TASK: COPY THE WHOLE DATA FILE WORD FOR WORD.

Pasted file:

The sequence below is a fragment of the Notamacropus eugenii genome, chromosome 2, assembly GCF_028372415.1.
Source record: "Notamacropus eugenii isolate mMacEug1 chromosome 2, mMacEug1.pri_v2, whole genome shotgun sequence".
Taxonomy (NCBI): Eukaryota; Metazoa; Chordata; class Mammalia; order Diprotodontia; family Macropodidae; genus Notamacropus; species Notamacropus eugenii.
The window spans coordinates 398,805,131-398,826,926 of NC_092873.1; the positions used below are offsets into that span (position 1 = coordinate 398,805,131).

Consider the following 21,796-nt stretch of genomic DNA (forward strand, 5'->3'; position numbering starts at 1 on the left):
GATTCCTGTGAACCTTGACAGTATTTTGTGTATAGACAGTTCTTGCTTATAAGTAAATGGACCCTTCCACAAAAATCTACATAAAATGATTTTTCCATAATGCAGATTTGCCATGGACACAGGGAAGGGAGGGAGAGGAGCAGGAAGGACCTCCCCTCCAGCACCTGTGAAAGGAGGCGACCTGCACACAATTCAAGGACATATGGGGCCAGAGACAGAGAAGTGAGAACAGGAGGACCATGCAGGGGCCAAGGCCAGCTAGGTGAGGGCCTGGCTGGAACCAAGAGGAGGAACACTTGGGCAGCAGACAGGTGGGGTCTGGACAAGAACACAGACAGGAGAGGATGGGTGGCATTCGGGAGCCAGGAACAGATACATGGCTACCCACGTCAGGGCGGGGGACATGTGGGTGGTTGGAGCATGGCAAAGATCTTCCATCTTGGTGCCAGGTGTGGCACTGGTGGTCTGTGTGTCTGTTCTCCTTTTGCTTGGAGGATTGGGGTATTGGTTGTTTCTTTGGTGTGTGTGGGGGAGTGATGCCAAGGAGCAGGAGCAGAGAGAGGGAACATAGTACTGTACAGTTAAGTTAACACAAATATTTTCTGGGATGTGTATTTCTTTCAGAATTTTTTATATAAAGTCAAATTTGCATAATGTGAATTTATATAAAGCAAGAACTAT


The sequence below is a fragment of the Notamacropus eugenii genome, chromosome 2, assembly GCF_028372415.1.
Source record: "Notamacropus eugenii isolate mMacEug1 chromosome 2, mMacEug1.pri_v2, whole genome shotgun sequence".
Taxonomy (NCBI): Eukaryota; Metazoa; Chordata; class Mammalia; order Diprotodontia; family Macropodidae; genus Notamacropus; species Notamacropus eugenii.
The window spans coordinates 398,805,131-398,826,926 of NC_092873.1; the positions used below are offsets into that span (position 1 = coordinate 398,805,131).

Consider the following 21,796-nt stretch of genomic DNA (forward strand, 5'->3'; position numbering starts at 1 on the left):
GATTCCTGTGAACCTTGACAGTATTTTGTGTATAGACAGTTCTTGCTTATAAGTAAATGGACCCTTCCACAAAAATCTACATAAAATGATTTTTCCATAATGCAGATTTGCCATGGACACAGGGAAGGGAGGGAGAGGAGCAGGAAGGACCTCCCCTCCAGCACCTGTGAAAGGAGGCGACCTGCACACAATTCAAGGACATATGGGGCCAGAGACAGAGAAGTGAGAACAGGAGGACCATGCAGGGGCCAAGGCCAGCTAGGTGAGGGCCTGGCTGGAACCAAGAGGAGGAACACTTGGGCAGCAGACAGGTGGGGTCTGGACAAGAACACAGACAGGAGAGGATGGGTGGCATTCGGGAGCCAGGAACAGATACATGGCTACCCACGTCAGGGCGGGGGACATGTGGGTGGTTGGAGCATGGCAAAGATCTTCCATCTTGGTGCCAGGTGTGGCACTGGTGGTCTGTGTGTCTGTTCTCCTTTTGCTTGGAGGATTGGGGTATTGGTTGTTTCTTTGGTGTGTGTGGGGGAGTGATGCCAAGGAGCAGGAGCAGAGAGAGGGAACATAGTACTGTACAGTTAAGTTAACACAAATATTTTCTGGGATGTGTATTTCTTTCAGAATTTTTTATATAAAGTCAAATTTGCATAATGTGAATTTATATAAAGCAAGAACTAT